Feature-based tiers

Feature-based price tiering works much like a multiple-tiered pricing system, except the tiers are differentiated based on features, not their number.

This enables customers to select the tier that best fits their technical needs and budget. They avoid paying for features they don’t need. And this can help to reduce overall costs, while still delivering the features the customers want.

It also provides a way for businesses to monetize their product by offering different levels of features and services. This can help to drive more revenue and empower customers to get the most value from their purchase.

User count tiers

This type of pricing is popular for software and services that have multiple users. For example, a company may offer plans with different user count tiers, such as 1-5 users, 6-10 users, and 11-20 users.

Similarly to usage-based price tiering, this approach enables businesses to charge a higher rate for more users. This allows customers to purchase the plan that best suits their needs, while also providing a predictable revenue stream for the business

Also, user count tiers provide an incentive for customers to add additional users to the service, as it’s typically more cost-effective than purchasing multiple individual plans. Customers can also choose to remove unnecessary users to lower their subscription costs.

Now, let’s look at some companies using tiered pricing successfully.

Tiered Pricing Examples: Which SaaS Companies Use Tiered Pricing?

If you are unsure whether to make your pricing model tier-based or what to include in each tier, here are some real-world examples to help guide your decision.

1. Drift


The revenue acceleration platform, Drift, relies heavily on a three-tiered pricing strategy.

They clearly explain the ideal use cases for each plan. You’ll also notice that Drift uses only five items per tier to make it easier for potential clients to understand and compare what each plan offers. It then elaborates on each plan’s features and offers additional options below the pricing table.

2. FormStack

formstack pricing

Formstack includes several unique options, including Forms, Sign, Documents, Forms for Salesforce, and Platform (a combination of Forms, Documents, and Sign). All five offerings come in four- or three-tiered pricing models. The following are examples of plans under the Platform tier.

formstack pricing

Because of this multi-level tiered pricing strategy, Formstack captures even more diverse customers than it otherwise would.

3. Obsidian

obsidian pricing

Obsidian is an excellent example of how to tier SaaS pricing according to user type and features. If a customer wants more features, Obsidian offers them for an additional fee per bundle.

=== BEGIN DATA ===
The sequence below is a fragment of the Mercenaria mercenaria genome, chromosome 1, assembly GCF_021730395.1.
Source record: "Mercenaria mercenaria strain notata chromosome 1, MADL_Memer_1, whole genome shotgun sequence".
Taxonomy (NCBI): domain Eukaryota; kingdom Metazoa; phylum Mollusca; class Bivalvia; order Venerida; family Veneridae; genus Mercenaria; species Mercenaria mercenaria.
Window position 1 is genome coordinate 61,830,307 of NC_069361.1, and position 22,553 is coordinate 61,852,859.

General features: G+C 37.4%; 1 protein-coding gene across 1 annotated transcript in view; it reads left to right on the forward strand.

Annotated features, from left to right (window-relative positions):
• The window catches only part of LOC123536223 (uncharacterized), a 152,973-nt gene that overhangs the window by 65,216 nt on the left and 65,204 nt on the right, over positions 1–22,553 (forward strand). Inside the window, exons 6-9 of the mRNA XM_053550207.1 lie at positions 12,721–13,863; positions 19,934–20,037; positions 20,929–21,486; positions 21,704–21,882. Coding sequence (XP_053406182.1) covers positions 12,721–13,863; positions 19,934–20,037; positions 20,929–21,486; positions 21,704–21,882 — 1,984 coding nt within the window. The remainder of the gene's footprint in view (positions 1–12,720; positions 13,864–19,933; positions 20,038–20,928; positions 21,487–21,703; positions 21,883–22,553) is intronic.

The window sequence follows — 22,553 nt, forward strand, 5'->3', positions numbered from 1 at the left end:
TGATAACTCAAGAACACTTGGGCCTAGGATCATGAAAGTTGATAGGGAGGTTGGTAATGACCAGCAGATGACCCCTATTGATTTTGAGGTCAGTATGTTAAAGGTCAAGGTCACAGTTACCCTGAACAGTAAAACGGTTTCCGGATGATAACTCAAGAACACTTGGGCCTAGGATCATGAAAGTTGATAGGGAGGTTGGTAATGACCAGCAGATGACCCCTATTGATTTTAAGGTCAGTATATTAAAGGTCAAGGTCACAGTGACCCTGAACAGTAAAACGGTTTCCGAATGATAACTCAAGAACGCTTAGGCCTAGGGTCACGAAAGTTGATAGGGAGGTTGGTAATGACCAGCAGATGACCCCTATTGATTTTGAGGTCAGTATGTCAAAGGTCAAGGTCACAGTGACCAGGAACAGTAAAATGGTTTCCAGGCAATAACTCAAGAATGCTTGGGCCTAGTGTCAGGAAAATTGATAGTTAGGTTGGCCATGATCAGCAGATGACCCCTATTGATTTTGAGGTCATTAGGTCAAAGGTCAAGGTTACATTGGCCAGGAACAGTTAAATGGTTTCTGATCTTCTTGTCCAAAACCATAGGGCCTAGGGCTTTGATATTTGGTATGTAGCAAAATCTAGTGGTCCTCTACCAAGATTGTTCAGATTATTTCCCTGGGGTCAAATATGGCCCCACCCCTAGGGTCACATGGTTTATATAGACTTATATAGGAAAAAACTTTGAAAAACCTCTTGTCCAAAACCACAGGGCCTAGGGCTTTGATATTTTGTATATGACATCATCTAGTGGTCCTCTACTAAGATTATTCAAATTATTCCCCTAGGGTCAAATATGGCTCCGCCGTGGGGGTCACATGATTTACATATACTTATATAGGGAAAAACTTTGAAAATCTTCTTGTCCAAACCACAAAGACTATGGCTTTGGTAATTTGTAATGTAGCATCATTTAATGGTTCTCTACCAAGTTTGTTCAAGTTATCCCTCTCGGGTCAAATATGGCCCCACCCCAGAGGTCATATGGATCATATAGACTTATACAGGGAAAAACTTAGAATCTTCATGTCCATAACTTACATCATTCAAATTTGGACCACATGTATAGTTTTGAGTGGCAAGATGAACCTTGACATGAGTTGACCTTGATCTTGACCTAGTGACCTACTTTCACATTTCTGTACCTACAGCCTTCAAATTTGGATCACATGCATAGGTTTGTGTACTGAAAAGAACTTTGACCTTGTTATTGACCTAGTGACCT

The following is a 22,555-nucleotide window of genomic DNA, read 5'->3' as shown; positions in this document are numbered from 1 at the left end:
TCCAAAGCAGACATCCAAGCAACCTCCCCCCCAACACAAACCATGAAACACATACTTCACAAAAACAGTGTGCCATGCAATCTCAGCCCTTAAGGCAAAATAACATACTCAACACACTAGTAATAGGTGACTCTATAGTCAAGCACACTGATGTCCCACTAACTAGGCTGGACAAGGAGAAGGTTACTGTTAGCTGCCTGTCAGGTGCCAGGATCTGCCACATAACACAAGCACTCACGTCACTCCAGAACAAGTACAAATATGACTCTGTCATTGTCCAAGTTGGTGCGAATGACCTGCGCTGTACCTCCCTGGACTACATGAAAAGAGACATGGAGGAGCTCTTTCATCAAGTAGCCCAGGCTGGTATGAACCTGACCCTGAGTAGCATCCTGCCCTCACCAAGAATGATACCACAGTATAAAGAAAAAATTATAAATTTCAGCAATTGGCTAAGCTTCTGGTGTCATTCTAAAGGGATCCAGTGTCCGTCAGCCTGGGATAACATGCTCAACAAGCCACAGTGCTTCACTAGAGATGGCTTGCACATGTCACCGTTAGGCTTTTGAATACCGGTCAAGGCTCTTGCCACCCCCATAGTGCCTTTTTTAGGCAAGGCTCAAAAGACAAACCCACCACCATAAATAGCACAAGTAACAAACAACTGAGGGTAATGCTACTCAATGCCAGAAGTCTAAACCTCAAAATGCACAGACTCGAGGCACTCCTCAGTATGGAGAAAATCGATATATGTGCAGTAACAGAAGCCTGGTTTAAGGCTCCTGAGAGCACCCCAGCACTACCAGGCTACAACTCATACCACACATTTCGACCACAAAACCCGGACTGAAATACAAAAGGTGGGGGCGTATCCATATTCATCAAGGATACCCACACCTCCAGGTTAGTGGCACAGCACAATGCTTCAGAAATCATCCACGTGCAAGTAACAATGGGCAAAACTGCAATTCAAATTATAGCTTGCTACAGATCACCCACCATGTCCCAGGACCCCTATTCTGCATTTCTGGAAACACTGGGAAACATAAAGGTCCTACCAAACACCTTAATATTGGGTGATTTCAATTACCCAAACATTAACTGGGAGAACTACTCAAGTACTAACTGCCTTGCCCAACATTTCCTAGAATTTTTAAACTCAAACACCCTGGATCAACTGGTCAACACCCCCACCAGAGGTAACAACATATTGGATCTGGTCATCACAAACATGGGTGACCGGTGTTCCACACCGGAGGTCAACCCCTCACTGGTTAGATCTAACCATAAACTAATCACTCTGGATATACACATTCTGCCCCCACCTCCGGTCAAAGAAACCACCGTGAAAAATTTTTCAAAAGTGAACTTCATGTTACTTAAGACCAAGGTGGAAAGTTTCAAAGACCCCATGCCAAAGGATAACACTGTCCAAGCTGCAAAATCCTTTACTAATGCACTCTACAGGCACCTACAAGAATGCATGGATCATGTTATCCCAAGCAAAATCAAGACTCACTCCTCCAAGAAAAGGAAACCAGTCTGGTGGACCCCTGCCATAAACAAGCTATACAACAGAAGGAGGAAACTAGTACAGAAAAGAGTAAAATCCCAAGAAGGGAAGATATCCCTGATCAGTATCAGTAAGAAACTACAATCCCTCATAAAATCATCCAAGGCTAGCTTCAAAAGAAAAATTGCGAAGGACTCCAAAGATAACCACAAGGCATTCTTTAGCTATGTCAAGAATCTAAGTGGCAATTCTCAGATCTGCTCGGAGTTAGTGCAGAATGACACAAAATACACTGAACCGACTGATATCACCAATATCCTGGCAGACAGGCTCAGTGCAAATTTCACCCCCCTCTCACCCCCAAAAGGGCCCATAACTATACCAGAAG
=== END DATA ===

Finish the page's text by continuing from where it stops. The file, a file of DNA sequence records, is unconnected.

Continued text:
obsidian add-on services

4. CrazyEgg


CrazyEgg offers five-tiered pricing for its website optimization solution. If your offering has many unique features, includes several personas, or involves special use cases, you will find inspiration in this pricing structure.

The plans also showcase a hybrid pricing approach (combining usage-based pricing and tier-based pricing) to appeal to a wide range of customers across various growth stages and budget levels.

5. Unbounce

unbounce tiered plan

The conversion intelligence platform, Unbounce, offers two separate plans for different customer personas:

  • With Smart Builder+, customers can create and optimize landing pages
  • Smart Copy for those who need help writing copy

Each plan comes with three and two additional tiers, respectively, as well as a Concierge plan that provides Unbounce’s enterprise-grade functionality.


In the second tier, the plan offers similar services (creating and optimizing landing pages) but at a different usage level and budget.

6. Price Intelligently

price intelligently

Price Intelligently capitalizes on a two-tier model to motivate potential customers to sign up for its monthly subscription service, which is great for their cash flow. That they offer more capabilities in it than their 1-sprint option is a sign that they are promoting the monthly subscription.

7. ResponseTap


The intelligent call tracking platform, ResponseTap, uses a two-tiered pricing approach differently. Price Intelligently offers a flat-rate versus recurring approach, but ResponseTap offers a flexible feature-based pricing plan, so customers pay only for the features they use.

There is a $100 license fee for standard features, with additional add-ons available based on customer needs, and even more customized packages are available for large companies.